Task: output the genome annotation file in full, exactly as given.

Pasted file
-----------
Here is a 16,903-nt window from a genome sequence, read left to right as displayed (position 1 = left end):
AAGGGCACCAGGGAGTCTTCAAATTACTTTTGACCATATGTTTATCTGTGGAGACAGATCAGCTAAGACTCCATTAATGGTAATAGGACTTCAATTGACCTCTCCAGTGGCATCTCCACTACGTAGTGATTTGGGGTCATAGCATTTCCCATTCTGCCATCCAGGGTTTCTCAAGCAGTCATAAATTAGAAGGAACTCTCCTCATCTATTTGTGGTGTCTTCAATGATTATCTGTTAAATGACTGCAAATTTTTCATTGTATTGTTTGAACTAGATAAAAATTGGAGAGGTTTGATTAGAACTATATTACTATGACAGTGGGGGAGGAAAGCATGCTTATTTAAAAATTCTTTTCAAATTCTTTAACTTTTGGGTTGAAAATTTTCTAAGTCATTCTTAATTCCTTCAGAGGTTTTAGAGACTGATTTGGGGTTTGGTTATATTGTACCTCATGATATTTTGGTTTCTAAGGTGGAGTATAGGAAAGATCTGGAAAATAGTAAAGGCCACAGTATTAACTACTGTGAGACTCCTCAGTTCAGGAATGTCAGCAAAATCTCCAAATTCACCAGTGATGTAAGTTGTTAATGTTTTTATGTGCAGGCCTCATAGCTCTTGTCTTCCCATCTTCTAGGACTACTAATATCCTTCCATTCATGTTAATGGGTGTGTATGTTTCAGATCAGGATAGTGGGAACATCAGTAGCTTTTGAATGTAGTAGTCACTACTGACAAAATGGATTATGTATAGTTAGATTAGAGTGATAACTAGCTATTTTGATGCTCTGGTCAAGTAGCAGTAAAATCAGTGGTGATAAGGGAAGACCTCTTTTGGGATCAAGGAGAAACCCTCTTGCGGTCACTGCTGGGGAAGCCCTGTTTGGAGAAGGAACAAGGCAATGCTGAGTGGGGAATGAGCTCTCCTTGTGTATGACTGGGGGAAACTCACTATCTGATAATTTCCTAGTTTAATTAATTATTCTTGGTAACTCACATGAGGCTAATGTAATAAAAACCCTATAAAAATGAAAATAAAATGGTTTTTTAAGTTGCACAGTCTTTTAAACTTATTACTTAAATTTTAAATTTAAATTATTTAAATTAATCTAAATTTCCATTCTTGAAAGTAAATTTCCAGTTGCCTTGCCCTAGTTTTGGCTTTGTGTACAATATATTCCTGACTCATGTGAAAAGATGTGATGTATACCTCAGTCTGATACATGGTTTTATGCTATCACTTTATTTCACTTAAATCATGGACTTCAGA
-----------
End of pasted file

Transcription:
Here is a 16,903-nt window from a genome sequence, read left to right as displayed (position 1 = left end):
AAGGGCACCAGGGAGTCTTCAAATTACTTTTGACCATATGTTTATCTGTGGAGACAGATCAGCTAAGACTCCATTAATGGTAATAGGACTTCAATTGACCTCTCCAGTGGCATCTCCACTACGTAGTGATTTGGGGTCATAGCATTTCCCATTCTGCCATCCAGGGTTTCTCAAGCAGTCATAAATTAGAAGGAACTCTCCTCATCTATTTGTGGTGTCTTCAATGATTATCTGTTAAATGACTGCAAATTTTTCATTGTATTGTTTGAACTAGATAAAAATTGGAGAGGTTTGATTAGAACTATATTACTATGACAGTGGGGGAGGAAAGCATGCTTATTTAAAAATTCTTTTCAAATTCTTTAACTTTTGGGTTGAAAATTTTCTAAGTCATTCTTAATTCCTTCAGAGGTTTTAGAGACTGATTTGGGGTTTGGTTATATTGTACCTCATGATATTTTGGTTTCTAAGGTGGAGTATAGGAAAGATCTGGAAAATAGTAAAGGCCACAGTATTAACTACTGTGAGACTCCTCAGTTCAGGAATGTCAGCAAAATCTCCAAATTCACCAGTGATGTAAGTTGTTAATGTTTTTATGTGCAGGCCTCATAGCTCTTGTCTTCCCATCTTCTAGGACTACTAATATCCTTCCATTCATGTTAATGGGTGTGTATGTTTCAGATCAGGATAGTGGGAACATCAGTAGCTTTTGAATGTAGTAGTCACTACTGACAAAATGGATTATGTATAGTTAGATTAGAGTGATAACTAGCTATTTTGATGCTCTGGTCAAGTAGCAGTAAAATCAGTGGTGATAAGGGAAGACCTCTTTTGGGATCAAGGAGAAACCCTCTTGCGGTCACTGCTGGGGAAGCCCTGTTTGGAGAAGGAACAAGGCAATGCTGAGTGGGGAATGAGCTCTCCTTGTGTATGACTGGGGGAAACTCACTATCTGATAATTTCCTAGTTTAATTAATTATTCTTGGTAACTCACATGAGGCTAATGTAATAAAAACCCTATAAAAATGAAAATAAAATGGTTTTTTAAGTTGCACAGTCTTTTAAACTTATTACTTAAATTTTAAATTTAAATTATTTAAATTAATCTAAATTTCCATTCTTGAAAGTAAATTTCCAGTTGCCTTGCCCTAGTTTTGGCTTTGTGTACAATATATTCCTGACTCATGTGAAAAGATGTGATGTATACCTCAGTCTGATACATGGTTTTATGCTATCACTTTATTTCACTTAAATCATGGACTTCAGA